These pronouns point out someone or something.
They are identical in form to demonstrative adjective/determiners.
The difference is that…
→ A demonstrative pronoun stands alone (because it is a substitute for a noun or noun phrase)
→ But a demonstrative adjective is accompanied by the noun it modifies.
Example: She gave me this gift.
(This – demonstrative adjective)
I like this.
(This – demonstrative pronoun)
(More example of demonstrative pronoun)
These are my children.
That is a good idea.
The streets of Delhi are more crowded than those of Mumbai.

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                                                     INDEFINITE PRONOUN

Indefinite pronouns replace nouns that are not specified. They include the following: all, another, any, anybody, anyone, anything, both, each, either, everybody, everyone, everything, few, many, neither, nobody, none, no one, nothing, one, several, some, somebody, someone, and something.

“These pronouns do stand for some person or thing, but we don’t know for exactly whom.”
When we say, “somebody stole my watch.” (We don’t know to whom the word ‘somebody’ refers to.  The word ‘somebody’ is an indefinite pronoun.
  • One should speak the truth.
  • Somebody immediately called the doctor.
  • Anybody can solve this problem.
  • Nobody was present.
  • Many are called, but few are chosen.
  • Do good to others.
(Few, all, some, none, everything- indefinite pronouns)

                                               DISTRIBUTIVE PRONOUN

“These Pronouns refer to individual elements in a group or a pair, one individual at a time.”
  • Each of the boys gets a prize.
  • Either of these roads leads to the railway station.
  • Either of you can go.
  • Neither of the accusations is true.
  • You may bring any of your friends
  • None of our students failed last year.
Each, either, neither is called distributive pronouns because they refer to persons or things, one at a time.
Each →used to denote every one of a number of persons or things taken singly.
Either means the one or the other of two.
Neither means not the one nor the other of two.
It is negative of either.
Either and Neither should be used only in speaking of two persons or things.
When more than two are spoken of (Any, No one, and none) should be used.


Each and one really belong to the subject, Other and another are objects, but Each other and one another have become compound pronouns, (and are called reciprocal pronouns) and are rarely separated even by a preposition)
  • The brothers quarrelled with each other.
  • They all gave evidence against one another.
  • Jamie and Jack always sit beside each other in the break.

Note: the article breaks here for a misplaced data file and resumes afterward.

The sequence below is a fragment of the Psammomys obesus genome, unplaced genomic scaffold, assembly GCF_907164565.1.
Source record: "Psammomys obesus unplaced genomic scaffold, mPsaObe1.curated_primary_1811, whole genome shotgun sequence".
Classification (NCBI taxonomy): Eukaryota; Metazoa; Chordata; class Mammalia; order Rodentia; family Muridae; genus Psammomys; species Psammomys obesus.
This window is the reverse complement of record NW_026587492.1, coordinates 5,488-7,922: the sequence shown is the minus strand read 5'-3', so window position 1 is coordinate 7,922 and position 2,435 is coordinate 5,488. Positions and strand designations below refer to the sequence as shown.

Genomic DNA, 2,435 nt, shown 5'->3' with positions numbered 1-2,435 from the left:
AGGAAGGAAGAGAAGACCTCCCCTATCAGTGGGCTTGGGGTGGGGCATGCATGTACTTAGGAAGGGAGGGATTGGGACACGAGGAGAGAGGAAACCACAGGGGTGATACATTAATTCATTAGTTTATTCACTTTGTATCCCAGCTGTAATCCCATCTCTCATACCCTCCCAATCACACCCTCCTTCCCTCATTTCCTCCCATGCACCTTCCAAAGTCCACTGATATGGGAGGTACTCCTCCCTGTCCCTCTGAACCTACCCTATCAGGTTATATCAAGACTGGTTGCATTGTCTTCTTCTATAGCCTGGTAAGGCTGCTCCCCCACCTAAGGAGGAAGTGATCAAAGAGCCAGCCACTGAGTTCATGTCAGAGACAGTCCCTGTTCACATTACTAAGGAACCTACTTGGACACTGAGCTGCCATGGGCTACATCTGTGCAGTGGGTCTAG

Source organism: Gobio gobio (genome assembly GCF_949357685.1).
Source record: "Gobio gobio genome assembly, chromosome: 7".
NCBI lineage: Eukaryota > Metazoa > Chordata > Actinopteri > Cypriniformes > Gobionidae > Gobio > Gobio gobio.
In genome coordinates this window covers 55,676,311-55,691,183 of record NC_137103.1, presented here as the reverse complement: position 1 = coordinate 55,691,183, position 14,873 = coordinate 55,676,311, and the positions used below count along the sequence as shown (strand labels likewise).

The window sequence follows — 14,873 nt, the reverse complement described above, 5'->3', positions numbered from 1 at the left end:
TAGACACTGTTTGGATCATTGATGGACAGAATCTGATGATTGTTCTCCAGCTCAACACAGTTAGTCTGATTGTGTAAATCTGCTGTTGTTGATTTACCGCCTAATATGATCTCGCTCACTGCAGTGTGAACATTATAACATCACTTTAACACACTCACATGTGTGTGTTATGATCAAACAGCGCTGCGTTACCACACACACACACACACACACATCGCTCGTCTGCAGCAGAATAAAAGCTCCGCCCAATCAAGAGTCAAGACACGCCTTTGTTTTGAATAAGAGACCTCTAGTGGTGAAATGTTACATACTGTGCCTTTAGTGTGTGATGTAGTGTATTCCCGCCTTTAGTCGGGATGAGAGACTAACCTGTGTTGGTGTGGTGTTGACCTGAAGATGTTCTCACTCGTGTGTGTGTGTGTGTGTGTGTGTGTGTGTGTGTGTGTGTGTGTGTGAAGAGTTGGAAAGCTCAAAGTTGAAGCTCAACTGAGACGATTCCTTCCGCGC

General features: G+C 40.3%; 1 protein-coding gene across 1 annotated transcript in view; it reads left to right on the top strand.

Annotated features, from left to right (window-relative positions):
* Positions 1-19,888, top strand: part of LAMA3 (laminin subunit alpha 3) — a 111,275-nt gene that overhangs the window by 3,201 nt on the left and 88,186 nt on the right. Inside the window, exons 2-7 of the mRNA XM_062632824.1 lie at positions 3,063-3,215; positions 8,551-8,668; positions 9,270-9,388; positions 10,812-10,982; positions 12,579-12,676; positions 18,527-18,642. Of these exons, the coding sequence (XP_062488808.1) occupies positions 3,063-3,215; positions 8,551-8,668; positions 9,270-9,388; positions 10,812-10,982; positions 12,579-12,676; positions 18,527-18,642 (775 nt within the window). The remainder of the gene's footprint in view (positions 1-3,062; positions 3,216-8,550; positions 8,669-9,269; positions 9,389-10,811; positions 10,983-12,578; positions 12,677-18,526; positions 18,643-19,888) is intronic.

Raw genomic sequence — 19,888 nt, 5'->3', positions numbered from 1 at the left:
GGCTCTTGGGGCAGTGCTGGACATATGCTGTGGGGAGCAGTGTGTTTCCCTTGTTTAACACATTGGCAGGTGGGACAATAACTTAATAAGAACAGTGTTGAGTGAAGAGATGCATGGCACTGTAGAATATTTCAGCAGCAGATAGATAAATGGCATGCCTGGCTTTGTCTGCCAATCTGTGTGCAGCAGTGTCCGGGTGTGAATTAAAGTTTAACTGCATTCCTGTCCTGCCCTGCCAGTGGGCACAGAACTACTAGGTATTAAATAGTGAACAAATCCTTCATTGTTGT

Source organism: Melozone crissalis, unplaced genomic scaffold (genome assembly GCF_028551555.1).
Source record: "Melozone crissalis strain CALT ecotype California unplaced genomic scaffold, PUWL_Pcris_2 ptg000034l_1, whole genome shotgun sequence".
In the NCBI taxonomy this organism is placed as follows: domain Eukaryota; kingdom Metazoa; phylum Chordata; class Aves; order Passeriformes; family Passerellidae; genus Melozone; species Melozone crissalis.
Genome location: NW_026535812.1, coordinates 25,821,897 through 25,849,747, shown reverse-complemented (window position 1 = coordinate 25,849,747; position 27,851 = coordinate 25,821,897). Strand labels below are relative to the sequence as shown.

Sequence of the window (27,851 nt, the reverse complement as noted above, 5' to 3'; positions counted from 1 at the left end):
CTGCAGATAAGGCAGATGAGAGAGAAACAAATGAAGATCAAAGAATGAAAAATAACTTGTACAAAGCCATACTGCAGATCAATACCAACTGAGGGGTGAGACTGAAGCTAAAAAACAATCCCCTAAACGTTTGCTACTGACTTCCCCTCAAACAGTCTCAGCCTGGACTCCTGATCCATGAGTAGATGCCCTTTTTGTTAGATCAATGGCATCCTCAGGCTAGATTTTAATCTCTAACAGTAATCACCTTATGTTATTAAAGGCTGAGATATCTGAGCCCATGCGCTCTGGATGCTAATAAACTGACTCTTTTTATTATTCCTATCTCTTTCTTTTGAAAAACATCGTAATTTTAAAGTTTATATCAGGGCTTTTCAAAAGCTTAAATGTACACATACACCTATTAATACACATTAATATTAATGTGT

• They haven’t seen one another since last year.


These pronouns are used to connect a clause or phrase to a noun or pronoun. These are who, whom, which, whoever, whomever, whose, whichever and that.
Example: The driver who Ran the stop sign was careless.
Which and that are generally used for objects. Who and whom are used for people and whose is used to show possession.
  • She will choose the color which looks good on everyone
  • She is complaining to whoever she comes across nowadays.
  • There is a car in the parking lot that someone has painted a bright pink.
  • Is there anyone here whose mobile phone has a signal.
  • I met Hari who had just returned.
  • I have found a pen which I lost.
  • There is the book That you lent me.


Who, whom, which and what are interrogative pronouns as they are used to ask questions about a person or object that we do not know about.
Compounds of these words are made by attaching (–ever) to the words to strengthen the emphasis on the word.
  • Which one would you like?
  • What is your Name?
  • Who will be managing the bullet?
  • Whom did you tell about this?
  • Whoever could have done this?
  • Whichever one will you choose?
‘Who’ is always the subject of the verb.
‘Whom’ is never the subject of the verb.
It is an object of the verb.
It is used to show the person to or for whom the action is being done.
Example: whom were you meeting with?

Rules and Examples: Pronouns

1. Since a personal pronoun works in place of a noun, the number, gender, and person of the pronoun must be according to the noun only.

Ex.- Ram has lost his books. (Not their)
She loves his husband. (Incorrect)
She loves her husband. (Correct)

2. When two or more singular nouns are joined by ‘And’ the Pronoun for them always in the plural number.

Ex.- Mohan and Sohan have lost his books. (Incorrect)
Mohan and Sohan have lost their books. (Correct)

3. When two or more singular nouns joined by ‘And’ are preceded by ‘Each’ and ‘Every’ the pronoun must be singular.

Ex.- Every student and every teacher took his or her seat.
Each of Ram and Shyam has done his work.
Each man and each boy in the party has got his share.

4. When a singular noun and a plural noun are combined by ‘Or’, ‘Either-or’,  ‘Neither-nor’,  the singular noun usually comes first in the sentence and the pronoun must be in the plural number.